Anemia is associated with poor cancer control, particularly in patients undergoing radiotherapy.
Dr Michael Henke from the University of Freiburg, Germany, and colleagues investigated whether the treatment of anemia with epoetin beta improved the outcome of curative radiotherapy in patients with head and neck cancer.
The team performed a multicenter trial, which included 351 patients from Europe.
|Patients in the placebo group had a 60% better chance of progression-free survival.|
Patients were given either epoetin beta or placebo approximately 2 weeks before radiotherapy.
Although epoetin beta was effective in treating anemia, patients given epoetin beta fared less well than patients given placebo. Patients in the placebo group had a 60% better chance of progression-free survival.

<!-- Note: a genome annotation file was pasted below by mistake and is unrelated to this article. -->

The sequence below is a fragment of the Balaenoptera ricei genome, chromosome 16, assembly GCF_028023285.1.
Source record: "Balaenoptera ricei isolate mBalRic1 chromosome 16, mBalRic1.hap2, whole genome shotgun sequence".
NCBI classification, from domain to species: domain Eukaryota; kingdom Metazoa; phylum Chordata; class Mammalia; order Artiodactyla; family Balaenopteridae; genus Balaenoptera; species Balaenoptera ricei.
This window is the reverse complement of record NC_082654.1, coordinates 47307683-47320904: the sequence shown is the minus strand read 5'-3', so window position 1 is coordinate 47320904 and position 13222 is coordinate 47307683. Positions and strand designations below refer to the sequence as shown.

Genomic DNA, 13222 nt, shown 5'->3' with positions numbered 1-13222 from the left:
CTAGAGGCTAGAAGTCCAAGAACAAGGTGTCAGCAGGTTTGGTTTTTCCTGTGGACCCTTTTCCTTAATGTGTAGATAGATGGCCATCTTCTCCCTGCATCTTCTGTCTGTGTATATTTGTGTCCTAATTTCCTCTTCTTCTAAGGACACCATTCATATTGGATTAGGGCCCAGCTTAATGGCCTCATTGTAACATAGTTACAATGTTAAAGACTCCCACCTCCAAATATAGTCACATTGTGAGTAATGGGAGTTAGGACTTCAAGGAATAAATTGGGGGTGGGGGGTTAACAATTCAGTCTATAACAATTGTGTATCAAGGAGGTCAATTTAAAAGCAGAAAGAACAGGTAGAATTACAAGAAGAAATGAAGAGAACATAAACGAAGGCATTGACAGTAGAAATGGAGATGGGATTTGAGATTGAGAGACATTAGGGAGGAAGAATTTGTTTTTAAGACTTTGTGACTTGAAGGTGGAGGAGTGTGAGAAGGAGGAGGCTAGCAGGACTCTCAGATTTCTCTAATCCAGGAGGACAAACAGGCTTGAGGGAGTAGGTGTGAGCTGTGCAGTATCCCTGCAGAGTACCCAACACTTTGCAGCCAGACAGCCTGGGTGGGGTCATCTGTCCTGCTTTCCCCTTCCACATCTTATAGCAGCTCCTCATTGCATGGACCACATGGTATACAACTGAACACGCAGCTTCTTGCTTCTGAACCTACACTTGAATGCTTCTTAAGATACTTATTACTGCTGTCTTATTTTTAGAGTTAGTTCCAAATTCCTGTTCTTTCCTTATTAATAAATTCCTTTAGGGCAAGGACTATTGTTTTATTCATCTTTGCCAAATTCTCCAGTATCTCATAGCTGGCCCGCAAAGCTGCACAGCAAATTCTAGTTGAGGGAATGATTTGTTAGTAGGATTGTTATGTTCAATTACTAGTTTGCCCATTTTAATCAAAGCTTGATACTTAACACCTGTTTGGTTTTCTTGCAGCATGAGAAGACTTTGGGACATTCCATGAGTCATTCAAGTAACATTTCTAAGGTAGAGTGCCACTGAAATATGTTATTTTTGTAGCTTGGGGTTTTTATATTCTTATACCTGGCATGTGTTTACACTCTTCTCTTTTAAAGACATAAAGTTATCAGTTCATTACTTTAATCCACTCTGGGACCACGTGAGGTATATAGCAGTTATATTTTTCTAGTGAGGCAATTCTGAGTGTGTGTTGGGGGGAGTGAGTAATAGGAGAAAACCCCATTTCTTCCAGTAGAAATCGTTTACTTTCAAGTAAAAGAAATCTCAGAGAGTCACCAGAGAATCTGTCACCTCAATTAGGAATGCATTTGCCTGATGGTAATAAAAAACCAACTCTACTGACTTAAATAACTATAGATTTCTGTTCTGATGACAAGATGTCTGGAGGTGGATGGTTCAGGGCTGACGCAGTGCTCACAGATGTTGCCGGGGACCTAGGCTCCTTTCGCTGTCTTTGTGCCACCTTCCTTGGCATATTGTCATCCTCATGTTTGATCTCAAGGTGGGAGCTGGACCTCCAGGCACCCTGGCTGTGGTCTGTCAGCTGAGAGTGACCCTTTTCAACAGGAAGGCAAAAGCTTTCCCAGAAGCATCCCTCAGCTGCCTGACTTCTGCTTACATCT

Results of this study show that anemic patients have reduced cancer progression and increased survival if their anemia is not treated around the time of cancer therapy.
Dr Henke comments, "Although epoetin beta efficiently corrects anemia among patients undergoing curative radiotherapy, it is not associated with improved cancer control or survival".
"On the contrary, erythropoietin might impair disease control when manifest cancer is irradiated".
"Future erythropoietin trials should thus carefully analyze cancer control and survival, and investigations on the underlying mechanism of the clinically relevant hemoglobin effect should be reinforced".